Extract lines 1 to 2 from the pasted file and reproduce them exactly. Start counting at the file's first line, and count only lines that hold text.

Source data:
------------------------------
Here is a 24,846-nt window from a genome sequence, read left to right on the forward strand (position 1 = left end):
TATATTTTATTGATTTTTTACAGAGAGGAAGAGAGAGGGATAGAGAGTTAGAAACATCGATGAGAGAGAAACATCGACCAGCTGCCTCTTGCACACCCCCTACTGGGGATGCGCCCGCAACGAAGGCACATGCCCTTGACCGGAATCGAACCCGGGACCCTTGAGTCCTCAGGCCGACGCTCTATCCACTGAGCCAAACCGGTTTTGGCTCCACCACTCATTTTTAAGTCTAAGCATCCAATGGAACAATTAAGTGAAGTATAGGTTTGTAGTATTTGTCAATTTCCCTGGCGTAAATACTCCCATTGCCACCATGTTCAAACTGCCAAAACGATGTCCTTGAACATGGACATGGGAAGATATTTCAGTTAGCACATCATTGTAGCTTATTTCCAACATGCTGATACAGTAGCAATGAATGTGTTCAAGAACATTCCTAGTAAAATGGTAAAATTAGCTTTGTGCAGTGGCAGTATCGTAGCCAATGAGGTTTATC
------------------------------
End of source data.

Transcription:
Here is a 24,846-nt window from a genome sequence, read left to right on the forward strand (position 1 = left end):
TATATTTTATTGATTTTTTACAGAGAGGAAGAGAGAGGGATAGAGAGTTAGAAACATCGATGAGAGAGAAACATCGACCAGCTGCCTCTTGCACACCCCCTACTGGGGATGCGCCCGCAACGAAGGCACATGCCCTTGACCGGAATCGAACCCGGGACCCTTGAGTCCTCAGGCCGACGCTCTATCCACTGAGCCAAACCGGTTTTGGCTCCACCACTCATTTTTAAGTCTAAGCATCCAATGGAACAATTAAGTGAAGTATAGGTTTGTAGTATTTGTCAATTTCCCTGGCGTAAATACTCCCATTGCCACCATGTTCAAACTGCCAAAACGATGTCCTTGAACATGGACATGGGAAGATATTTCAGTTAGCACATCATTGTAGCTTATTTCCAACATGCTGATACAGTAGCAATGAATGTGTTCAAGAACATTCCTAGTAAAATGGTAAAATTAGCTTTGTGCAGTGGCAGTATCGTAGCCAATGAGGTTTATC